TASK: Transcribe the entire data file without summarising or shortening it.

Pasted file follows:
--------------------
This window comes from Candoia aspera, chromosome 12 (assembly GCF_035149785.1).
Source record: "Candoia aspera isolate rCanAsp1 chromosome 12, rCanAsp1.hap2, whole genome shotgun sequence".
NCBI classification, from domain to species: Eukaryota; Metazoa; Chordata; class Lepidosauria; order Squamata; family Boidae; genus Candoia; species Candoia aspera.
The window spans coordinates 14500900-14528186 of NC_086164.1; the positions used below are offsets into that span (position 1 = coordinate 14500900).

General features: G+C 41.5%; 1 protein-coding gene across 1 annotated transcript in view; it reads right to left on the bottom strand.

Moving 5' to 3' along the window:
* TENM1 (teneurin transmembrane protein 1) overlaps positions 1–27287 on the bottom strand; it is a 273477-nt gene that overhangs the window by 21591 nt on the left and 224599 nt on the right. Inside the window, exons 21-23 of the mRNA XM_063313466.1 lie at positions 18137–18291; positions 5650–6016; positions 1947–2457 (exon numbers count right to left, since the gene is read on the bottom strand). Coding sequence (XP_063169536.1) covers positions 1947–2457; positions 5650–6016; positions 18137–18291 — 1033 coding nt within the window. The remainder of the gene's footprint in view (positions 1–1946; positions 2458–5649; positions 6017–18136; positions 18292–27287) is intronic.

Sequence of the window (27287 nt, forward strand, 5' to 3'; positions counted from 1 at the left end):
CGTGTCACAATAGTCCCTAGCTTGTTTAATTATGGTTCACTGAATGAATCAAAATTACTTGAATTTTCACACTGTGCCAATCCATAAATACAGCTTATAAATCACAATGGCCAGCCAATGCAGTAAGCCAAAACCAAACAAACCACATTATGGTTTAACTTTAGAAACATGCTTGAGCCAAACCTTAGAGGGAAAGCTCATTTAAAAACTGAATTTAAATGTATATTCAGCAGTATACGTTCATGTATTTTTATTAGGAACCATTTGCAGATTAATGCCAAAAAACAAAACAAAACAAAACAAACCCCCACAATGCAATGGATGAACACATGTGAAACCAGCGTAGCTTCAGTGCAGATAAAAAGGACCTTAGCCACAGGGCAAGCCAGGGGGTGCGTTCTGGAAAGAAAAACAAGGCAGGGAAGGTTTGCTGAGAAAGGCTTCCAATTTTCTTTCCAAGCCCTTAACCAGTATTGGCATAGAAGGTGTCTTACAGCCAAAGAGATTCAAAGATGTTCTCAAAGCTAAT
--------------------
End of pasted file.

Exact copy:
This window comes from Candoia aspera, chromosome 12 (assembly GCF_035149785.1).
Source record: "Candoia aspera isolate rCanAsp1 chromosome 12, rCanAsp1.hap2, whole genome shotgun sequence".
NCBI classification, from domain to species: Eukaryota; Metazoa; Chordata; class Lepidosauria; order Squamata; family Boidae; genus Candoia; species Candoia aspera.
The window spans coordinates 14500900-14528186 of NC_086164.1; the positions used below are offsets into that span (position 1 = coordinate 14500900).

General features: G+C 41.5%; 1 protein-coding gene across 1 annotated transcript in view; it reads right to left on the bottom strand.

Moving 5' to 3' along the window:
* TENM1 (teneurin transmembrane protein 1) overlaps positions 1–27287 on the bottom strand; it is a 273477-nt gene that overhangs the window by 21591 nt on the left and 224599 nt on the right. Inside the window, exons 21-23 of the mRNA XM_063313466.1 lie at positions 18137–18291; positions 5650–6016; positions 1947–2457 (exon numbers count right to left, since the gene is read on the bottom strand). Coding sequence (XP_063169536.1) covers positions 1947–2457; positions 5650–6016; positions 18137–18291 — 1033 coding nt within the window. The remainder of the gene's footprint in view (positions 1–1946; positions 2458–5649; positions 6017–18136; positions 18292–27287) is intronic.

Sequence of the window (27287 nt, forward strand, 5' to 3'; positions counted from 1 at the left end):
CGTGTCACAATAGTCCCTAGCTTGTTTAATTATGGTTCACTGAATGAATCAAAATTACTTGAATTTTCACACTGTGCCAATCCATAAATACAGCTTATAAATCACAATGGCCAGCCAATGCAGTAAGCCAAAACCAAACAAACCACATTATGGTTTAACTTTAGAAACATGCTTGAGCCAAACCTTAGAGGGAAAGCTCATTTAAAAACTGAATTTAAATGTATATTCAGCAGTATACGTTCATGTATTTTTATTAGGAACCATTTGCAGATTAATGCCAAAAAACAAAACAAAACAAAACAAACCCCCACAATGCAATGGATGAACACATGTGAAACCAGCGTAGCTTCAGTGCAGATAAAAAGGACCTTAGCCACAGGGCAAGCCAGGGGGTGCGTTCTGGAAAGAAAAACAAGGCAGGGAAGGTTTGCTGAGAAAGGCTTCCAATTTTCTTTCCAAGCCCTTAACCAGTATTGGCATAGAAGGTGTCTTACAGCCAAAGAGATTCAAAGATGTTCTCAAAGCTAAT